CIA, NSA ordered to reveal to judge whether they were involved in Occupy Philly surveillance

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Occupy Philadelphia started in October 2011 with people camping outside City Hall to draw attention to income inequality.

A federal judge has ordered the CIA and the National Security Agency to disclose to him whether they were involved in spying on Occupy Philadelphia protesters during their monthlong demonstration at what is now Dilworth Park five years ago.

Responding to a Freedom of Information Act lawsuit filed by a lawyer for the demonstrators, U.S. District Judge Berle M. Schiller gave the agencies until early next year to submit a list of any records detailing the agencies' potential surveillance activities, along with a justification of why those documents should be withheld from public disclosure.

Schiller said he would rely upon that list to determine whether to release such documents or whether he would need to examine such records in person before making his decision.

The Occupy protesters spent weeks camped outside City Hall, seeking to draw attention to income inequality, before police dispersed them in November 2011 to make way for a $50 million renovation of what was then Dilworth Plaza.

Civil rights lawyer Paul J. Hetznecker, who filed the lawsuit and the initial records request nearly two years ago, called even this early step a victory in an age when security agencies have been given wide latitude to withhold documents detailing their operations from public records requests.

"It is important that this tool of transparency sheds light on the secrets of government," he said. "In a democracy, we should know more about what the government is doing than they know about the privacy and secrets of our own personal and political lives."

And yet, Hetznecker can't say for sure whether the documents he seeks actually exist.

The intelligence agencies aren't saying whether they monitored Philadelphia's Occupy protests.

The CIA refused to process Hetznecker's request, saying the agency's remit focuses on foreign - not domestic - surveillance.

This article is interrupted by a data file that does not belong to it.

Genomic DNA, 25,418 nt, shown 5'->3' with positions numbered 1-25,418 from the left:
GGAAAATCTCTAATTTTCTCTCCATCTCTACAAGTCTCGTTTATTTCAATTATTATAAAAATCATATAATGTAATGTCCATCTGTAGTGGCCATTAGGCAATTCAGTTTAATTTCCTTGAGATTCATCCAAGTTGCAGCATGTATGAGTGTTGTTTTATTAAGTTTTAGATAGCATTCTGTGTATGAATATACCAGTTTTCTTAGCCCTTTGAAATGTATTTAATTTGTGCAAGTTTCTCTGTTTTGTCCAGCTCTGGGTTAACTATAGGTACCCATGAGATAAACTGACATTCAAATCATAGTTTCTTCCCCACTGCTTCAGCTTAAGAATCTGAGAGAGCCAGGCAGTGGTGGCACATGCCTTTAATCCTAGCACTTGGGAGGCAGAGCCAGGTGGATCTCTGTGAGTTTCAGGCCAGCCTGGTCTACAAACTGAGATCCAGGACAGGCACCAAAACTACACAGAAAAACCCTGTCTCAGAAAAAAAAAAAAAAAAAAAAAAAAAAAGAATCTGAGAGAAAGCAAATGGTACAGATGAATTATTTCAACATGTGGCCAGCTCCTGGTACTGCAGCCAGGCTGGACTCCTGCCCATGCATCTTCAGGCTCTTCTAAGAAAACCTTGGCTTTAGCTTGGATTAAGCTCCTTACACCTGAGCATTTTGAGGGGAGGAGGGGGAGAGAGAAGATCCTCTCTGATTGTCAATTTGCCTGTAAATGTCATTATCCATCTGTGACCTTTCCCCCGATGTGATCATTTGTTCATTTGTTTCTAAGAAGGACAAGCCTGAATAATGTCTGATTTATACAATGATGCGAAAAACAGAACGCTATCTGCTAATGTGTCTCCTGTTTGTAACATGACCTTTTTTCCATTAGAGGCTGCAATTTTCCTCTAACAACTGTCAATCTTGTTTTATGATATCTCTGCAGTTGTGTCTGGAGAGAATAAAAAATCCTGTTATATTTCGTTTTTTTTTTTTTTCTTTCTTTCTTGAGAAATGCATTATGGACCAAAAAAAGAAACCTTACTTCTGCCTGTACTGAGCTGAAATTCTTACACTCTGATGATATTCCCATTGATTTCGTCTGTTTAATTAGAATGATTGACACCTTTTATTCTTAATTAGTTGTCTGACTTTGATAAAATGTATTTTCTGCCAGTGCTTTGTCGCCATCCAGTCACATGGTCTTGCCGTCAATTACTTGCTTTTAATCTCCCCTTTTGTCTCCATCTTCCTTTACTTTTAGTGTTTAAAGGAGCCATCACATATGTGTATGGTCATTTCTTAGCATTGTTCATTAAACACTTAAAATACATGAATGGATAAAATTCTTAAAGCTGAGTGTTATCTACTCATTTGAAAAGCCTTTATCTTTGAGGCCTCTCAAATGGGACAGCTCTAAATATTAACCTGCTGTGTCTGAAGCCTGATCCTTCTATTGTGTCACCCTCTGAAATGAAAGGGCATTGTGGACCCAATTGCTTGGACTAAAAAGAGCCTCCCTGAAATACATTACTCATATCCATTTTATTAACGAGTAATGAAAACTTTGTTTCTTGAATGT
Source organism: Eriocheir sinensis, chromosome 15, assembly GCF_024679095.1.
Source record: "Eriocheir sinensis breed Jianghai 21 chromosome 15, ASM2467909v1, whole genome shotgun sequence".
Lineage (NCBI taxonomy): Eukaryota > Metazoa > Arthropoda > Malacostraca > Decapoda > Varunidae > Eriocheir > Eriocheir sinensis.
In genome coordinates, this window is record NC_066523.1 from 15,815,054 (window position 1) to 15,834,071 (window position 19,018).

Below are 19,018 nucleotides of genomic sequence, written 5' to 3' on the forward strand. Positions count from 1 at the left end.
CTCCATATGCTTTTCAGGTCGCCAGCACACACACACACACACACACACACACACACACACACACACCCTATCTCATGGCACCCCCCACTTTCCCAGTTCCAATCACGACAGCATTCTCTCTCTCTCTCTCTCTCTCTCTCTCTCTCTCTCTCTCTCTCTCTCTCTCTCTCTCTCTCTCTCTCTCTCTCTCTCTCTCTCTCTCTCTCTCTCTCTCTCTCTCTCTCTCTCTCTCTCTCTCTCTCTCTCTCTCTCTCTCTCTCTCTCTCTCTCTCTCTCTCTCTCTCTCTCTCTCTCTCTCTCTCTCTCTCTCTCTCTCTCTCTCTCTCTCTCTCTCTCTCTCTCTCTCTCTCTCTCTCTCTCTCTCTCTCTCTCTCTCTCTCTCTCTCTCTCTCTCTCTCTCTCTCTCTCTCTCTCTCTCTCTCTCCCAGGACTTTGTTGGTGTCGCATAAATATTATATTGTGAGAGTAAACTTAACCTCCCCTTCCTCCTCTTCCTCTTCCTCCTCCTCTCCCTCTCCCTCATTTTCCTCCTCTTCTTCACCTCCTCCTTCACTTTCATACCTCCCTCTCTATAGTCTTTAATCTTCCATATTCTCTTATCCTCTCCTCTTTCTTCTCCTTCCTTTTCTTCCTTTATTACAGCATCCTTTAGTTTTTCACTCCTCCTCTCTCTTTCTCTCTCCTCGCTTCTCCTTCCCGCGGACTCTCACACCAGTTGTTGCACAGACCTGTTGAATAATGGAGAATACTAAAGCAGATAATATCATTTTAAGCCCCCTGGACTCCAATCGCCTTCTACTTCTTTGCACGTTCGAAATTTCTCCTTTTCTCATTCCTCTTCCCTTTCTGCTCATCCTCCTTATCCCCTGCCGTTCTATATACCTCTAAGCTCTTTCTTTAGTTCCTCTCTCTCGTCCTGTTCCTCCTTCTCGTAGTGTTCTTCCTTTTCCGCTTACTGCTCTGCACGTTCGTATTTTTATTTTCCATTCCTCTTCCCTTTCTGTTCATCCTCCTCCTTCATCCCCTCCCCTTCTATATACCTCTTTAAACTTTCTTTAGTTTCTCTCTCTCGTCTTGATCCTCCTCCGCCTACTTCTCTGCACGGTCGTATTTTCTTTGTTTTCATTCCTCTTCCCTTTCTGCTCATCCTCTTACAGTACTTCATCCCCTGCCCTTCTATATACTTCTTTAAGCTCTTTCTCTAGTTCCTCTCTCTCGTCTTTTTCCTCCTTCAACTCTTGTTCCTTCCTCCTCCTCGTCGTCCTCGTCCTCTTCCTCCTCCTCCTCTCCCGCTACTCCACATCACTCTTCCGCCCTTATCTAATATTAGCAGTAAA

The National Security Agency would not confirm or deny that it had any records related to the demonstration, saying that if it did, those records would be classified.

But in court filings over the last year, Hetznecker has suggested that evidence exists to suggest a concerted push by federal agencies to spy on the protesters' activities.

He cites recent revelations from Edward Snowden on the NSA's mass surveillance programs, and news reports detailing CIA involvement in the New York Police Department's surveillance of Muslim religious groups between 2002 and 2011, to suggest both agencies have been involved in monitoring political and personal activities of U.S. citizens.

In response to a similar FOIA request to the FBI for Occupy Philadelphia-related materials, Hetznecker received a series of almost completely redacted reports. One appears to summarize an operation involving an undercover informant from Canton, Ohio, that started two days before the first general meeting of the Occupy Philadelphia demonstrators at the Arch Street United Methodist Church in Center City.

In his order late last week, Schiller also ordered the FBI to allow him to review an unredacted copy of that document and the others disclosed by the bureau to determine if further details should be released publicly.

jroebuck@phillynews.com

215-854-2608 @jeremyrroebuck

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